I could wax lyrical about Chimamanda Ngozi Adichie all day. She is one of my favourite writers; but as I have not explored the work of many other Nigerian authors, I decided to choose someone else for my reading challenge.
I’ve never been to Russia, but I’ve drunk plenty of vodka. Does that count? Of course not, but the vodka thing really is no cliché. Even in the novella I read for the Russian leg of my challenge, it’s mentioned.
Contrary to confused belief, Five Fingers for Marseilles is not South Africa’s first Western. Our film industry is well-aged and with it comes eons of storytelling ingrained in our very souls. And this Western is neither the first nor is it original. It’s a pastiche of passion composed of Fordian frames and Leonean tension.
If you live in South Africa and have never met a Zimbabwean, you live under a rock. At one I point, I had two colleagues from Zimbabwe, one of whom (along with a South African colleague) recommended Nervous Conditions by Tsitsi Dangarembga. Her novel marked the first time in my challenge that I chose a book recommended by someone from that country. It’s something I hope to do more of, as I progress in my travels. Nervous Conditions also ticks the other boxes for this challenge: the author is from Zimbabwe and the story is set in Zimbabwe.
When I found War of the Newts on the shelves of a secondhand bookstore, I remembered reading about it in an article from the Los Angeles Review of Books. Back then the story appealed to me, and upon finding the book and discovering the author was from the Czech Republic (a country I had not yet travelled to for my reading challenge), it inevitably became my next destination.
Algeria is a country I knew next to nothing about; all I really knew before this reading challenge is that it’s in North Africa. Besides the fact that reading a book from every country in the world is a massive task to undertake, what makes the challenge even tougher is trying to find books written by someone from a certain country and set in that country.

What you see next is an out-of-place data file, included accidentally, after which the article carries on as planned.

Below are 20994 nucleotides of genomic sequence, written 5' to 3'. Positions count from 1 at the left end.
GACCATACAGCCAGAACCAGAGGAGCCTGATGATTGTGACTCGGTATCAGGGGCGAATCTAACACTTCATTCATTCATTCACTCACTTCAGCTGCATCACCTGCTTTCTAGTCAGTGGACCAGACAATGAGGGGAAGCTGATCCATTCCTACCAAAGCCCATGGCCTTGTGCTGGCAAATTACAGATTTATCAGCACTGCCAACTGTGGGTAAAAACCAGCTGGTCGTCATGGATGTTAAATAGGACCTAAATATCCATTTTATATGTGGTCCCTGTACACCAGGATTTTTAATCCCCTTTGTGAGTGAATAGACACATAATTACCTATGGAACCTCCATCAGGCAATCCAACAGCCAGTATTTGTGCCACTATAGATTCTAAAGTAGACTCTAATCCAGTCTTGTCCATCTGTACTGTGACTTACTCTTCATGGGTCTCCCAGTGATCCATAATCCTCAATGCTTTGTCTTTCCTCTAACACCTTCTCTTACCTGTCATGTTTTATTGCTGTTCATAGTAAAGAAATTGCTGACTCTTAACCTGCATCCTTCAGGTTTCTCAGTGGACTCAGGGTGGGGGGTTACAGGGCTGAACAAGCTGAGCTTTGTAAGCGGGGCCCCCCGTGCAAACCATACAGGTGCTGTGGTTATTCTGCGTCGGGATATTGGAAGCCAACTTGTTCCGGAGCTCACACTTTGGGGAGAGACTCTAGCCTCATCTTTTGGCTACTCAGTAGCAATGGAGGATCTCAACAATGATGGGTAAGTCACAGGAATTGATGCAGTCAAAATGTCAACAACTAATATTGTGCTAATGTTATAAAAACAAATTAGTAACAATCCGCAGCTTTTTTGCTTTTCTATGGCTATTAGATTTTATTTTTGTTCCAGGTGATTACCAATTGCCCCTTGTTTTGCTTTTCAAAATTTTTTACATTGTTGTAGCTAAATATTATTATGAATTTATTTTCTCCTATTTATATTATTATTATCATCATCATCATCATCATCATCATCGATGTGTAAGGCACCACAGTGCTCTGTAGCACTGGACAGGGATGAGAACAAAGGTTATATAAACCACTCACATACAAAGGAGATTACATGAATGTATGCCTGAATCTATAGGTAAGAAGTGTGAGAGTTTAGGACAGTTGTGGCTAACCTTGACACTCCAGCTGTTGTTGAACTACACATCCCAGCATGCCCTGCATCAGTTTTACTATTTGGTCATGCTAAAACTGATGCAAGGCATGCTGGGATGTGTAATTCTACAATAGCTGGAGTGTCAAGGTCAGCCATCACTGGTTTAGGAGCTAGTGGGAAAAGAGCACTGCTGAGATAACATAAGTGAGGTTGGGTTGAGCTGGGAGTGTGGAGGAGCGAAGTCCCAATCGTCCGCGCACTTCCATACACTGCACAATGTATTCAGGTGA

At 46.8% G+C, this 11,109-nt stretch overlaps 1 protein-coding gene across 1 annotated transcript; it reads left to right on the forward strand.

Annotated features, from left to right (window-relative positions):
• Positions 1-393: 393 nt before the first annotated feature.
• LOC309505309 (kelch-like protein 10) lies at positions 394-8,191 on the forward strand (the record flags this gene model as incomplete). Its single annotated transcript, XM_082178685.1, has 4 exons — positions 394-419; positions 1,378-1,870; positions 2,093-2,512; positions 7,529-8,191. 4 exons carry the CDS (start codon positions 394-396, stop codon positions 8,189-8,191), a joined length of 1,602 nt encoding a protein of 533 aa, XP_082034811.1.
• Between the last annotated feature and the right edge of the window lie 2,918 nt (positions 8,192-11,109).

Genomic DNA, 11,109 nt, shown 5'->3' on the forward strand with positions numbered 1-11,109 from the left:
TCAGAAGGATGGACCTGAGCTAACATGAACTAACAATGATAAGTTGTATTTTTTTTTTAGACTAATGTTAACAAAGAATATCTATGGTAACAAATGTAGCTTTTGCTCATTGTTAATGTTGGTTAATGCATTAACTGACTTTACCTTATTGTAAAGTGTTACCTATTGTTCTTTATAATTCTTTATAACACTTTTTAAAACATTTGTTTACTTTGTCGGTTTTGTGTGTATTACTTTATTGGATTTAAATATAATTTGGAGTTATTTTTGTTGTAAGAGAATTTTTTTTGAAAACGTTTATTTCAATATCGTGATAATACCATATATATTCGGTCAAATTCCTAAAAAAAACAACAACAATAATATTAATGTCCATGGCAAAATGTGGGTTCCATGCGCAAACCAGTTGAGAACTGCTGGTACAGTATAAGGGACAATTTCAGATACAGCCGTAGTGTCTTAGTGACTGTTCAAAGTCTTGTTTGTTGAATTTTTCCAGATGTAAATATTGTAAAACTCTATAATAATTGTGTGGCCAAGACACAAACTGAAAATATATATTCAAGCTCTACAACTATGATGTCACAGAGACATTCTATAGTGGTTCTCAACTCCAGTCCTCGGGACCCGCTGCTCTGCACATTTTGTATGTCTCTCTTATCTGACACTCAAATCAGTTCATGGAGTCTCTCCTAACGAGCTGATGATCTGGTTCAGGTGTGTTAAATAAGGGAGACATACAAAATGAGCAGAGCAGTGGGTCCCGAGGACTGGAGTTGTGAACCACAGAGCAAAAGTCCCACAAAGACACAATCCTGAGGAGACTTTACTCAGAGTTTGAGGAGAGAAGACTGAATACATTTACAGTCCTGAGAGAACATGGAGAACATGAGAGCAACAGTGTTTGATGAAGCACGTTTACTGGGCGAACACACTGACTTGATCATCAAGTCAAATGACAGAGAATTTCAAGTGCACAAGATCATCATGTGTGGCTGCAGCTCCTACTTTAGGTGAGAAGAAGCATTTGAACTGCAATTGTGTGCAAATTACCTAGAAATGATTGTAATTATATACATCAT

One of the interesting aspects of my reading challenge is uncovering my connections to and knowledge of each country as I select and read a book from that part of the world. Canada is the fourth country I arrived at in my literary armchair travels; and going in, I knew there would be several connections. Literary ones had to do with one of my favourite authors: Margaret Atwood.
Spain is close to my heart. My parents and brother lived in Madrid in the early ‘80s. Growing up, and to this day, my parents’ house is adorned with an assortment of Spanish paraphernalia.
Long before this challenge was even a kernel in my mind, I arranged one of my bookshelves into countries and regions. One of these is devoted to Japanese literature, with Haruki Murakami’s presence predominating. I’m not sure exactly what prompted my impassioned foray into Japanese literature. Perhaps it was an unconscious seed planted from the memory of my Japanese childhood friend Megumi, and of my aunt, uncle, and their youngest son’s time spent in Tokyo.
My exams are over and it’s time to get serious about this challenge, including the post that should accompany each book and country after I complete it. The natural starting point for my challenge of reading a book from every country in the world was my place of birth: South Africa.